Use this URL to cite or link to this record in EThOS: http://ethos.bl.uk/OrderDetails.do?uin=uk.bl.ethos.618610
Title: Mothers' experience of sustainable fashion consumption : an existential phenomenological exploration within Edinburgh
Author: Ritch, Elaine L.
Awarding Body: Queen Margaret University
Current Institution: Queen Margaret University
Date of Award: 2012
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Abstract:
The research described in this thesis is an interpretative approach to exploring fashion consumption behaviour through applying a sustainability lens, underpinned by tenets of value. The research adopts existential phenomenology to explores the lived experience of mothers who work in a professional occupation, whereby lifeworlds which encourage intentions to adopt sustainability are juxtaposed within a myriad of lifeworld restrictions. The theoretical underpinning of the research assumes that consumers seek value in their consumption, whereby underlying tensions result in value trade-offs. As the research focus is to determine perceptions of fashion with the inclusion of sustainability, the participants evaluate a number of value types such as aesthetics versus ethics, price, quality, accessibility, altruism and guilt. The research identifies that situational values are focal; the immediacy of those consumer values contradict their detachment to production implications. Due to the dearth of information that can be meaningfully evaluated, the participants attempted to incorporate heuristic propensities to avoid fashion consumption which misaligned with their moral sentiment. Transferring sustainable principles from other consumption contexts to fashion resulted in uncertainty as to why sustainability was compromised and illustrated a reduced consciousness of what constitutes fashion production, including debating the implications of production on both the environment and for garment-workers. This dissimilarity contrasts with empowerment to adopt sustainability in other contexts situations, where value was maximised in networks sharing childrenfs clothing, reusing plastic bags and recycling behaviours. Conclusions include that consumers can expedite fashion sustainability with meaningful guidance, supporting facilities and assurance of the positive consequences of sustainable behaviours.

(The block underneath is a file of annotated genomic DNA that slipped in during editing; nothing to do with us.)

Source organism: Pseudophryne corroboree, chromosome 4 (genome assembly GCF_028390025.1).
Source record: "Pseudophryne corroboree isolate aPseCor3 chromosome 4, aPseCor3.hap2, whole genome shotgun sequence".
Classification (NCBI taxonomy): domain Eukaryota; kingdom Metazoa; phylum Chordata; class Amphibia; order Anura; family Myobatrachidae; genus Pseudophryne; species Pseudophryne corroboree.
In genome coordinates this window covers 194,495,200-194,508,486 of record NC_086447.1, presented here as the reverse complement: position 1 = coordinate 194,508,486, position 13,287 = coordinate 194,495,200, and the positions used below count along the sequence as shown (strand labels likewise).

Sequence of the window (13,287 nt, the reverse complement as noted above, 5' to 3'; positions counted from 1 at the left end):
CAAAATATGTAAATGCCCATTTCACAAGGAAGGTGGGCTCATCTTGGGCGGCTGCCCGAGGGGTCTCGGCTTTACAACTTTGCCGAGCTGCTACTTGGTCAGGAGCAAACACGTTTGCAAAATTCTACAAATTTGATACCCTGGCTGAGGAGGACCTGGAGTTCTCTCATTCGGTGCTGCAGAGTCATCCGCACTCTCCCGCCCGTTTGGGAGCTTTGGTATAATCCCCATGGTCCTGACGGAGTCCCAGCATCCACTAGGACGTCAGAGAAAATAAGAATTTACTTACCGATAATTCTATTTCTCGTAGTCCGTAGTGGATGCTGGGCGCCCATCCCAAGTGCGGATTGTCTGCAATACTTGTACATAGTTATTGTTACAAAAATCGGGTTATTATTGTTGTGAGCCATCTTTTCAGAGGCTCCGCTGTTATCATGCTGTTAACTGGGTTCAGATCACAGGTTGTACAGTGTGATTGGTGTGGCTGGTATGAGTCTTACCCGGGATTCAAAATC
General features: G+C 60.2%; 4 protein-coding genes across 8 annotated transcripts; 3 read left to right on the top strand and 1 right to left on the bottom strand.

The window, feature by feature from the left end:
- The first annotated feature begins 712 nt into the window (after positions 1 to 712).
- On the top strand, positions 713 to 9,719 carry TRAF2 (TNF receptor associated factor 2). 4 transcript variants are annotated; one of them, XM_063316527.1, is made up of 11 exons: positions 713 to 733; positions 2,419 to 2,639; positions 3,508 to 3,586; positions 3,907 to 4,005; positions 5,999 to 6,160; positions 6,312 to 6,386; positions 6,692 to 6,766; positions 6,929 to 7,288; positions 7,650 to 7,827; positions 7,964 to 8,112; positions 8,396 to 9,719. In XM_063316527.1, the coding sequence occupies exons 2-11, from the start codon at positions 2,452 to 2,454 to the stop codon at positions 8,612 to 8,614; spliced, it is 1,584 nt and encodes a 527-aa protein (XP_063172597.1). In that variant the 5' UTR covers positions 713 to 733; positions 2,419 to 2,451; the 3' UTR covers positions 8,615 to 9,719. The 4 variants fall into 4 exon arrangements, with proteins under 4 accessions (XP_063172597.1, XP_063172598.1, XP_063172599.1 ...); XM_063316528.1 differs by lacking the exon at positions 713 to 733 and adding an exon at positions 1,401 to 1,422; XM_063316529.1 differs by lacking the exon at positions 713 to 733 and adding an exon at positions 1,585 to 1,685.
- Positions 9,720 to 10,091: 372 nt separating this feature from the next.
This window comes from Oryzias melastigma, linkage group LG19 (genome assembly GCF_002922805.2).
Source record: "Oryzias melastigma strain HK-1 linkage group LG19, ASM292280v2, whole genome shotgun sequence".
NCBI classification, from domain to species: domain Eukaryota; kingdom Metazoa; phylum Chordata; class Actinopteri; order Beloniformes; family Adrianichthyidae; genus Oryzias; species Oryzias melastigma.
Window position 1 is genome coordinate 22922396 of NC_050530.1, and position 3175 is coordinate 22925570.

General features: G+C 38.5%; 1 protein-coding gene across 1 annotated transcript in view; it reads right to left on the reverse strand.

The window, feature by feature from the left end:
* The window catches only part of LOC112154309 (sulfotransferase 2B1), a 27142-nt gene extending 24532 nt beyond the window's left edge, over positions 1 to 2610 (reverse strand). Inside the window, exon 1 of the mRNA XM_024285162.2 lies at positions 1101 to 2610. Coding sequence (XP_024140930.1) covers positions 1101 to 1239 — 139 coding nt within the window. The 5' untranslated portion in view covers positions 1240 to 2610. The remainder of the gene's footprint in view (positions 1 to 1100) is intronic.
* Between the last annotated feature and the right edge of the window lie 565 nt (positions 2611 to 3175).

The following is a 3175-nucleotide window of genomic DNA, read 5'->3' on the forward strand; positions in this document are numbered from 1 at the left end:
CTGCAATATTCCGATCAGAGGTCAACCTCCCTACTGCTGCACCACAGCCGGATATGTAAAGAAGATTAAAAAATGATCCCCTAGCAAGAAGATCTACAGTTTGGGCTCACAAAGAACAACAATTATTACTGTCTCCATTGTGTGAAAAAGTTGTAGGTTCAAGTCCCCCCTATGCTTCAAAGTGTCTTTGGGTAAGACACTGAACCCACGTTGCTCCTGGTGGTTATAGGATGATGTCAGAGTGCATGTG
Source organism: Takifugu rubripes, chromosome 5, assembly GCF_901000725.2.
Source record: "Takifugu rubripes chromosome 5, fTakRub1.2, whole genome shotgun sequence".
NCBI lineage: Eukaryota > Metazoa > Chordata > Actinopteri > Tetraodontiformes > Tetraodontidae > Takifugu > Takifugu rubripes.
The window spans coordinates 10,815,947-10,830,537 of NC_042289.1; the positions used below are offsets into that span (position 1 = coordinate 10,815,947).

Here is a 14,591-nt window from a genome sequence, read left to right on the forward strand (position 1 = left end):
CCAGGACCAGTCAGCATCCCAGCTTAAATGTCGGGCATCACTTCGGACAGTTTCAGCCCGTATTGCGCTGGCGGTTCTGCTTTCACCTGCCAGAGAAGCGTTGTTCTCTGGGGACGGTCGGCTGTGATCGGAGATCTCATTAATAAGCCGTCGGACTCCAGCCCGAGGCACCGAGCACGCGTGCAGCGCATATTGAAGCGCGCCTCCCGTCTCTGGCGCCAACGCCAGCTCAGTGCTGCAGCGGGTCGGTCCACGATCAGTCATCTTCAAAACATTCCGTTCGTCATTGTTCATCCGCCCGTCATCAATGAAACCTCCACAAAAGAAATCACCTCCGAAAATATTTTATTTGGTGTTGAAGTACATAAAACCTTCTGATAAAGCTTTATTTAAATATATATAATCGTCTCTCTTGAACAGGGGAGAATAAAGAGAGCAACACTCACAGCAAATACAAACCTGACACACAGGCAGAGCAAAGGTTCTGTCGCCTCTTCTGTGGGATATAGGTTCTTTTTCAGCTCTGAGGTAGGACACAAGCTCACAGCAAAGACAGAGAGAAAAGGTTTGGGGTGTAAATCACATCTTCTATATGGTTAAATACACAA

Supervisor: Not available Sponsor: Not available
Qualification Name: Thesis (Ph.D.) Qualification Level: Doctoral
EThOS ID: uk.bl.ethos.618610  DOI: Not available
Keywords: Marketing, Entrepreneurship & Retail
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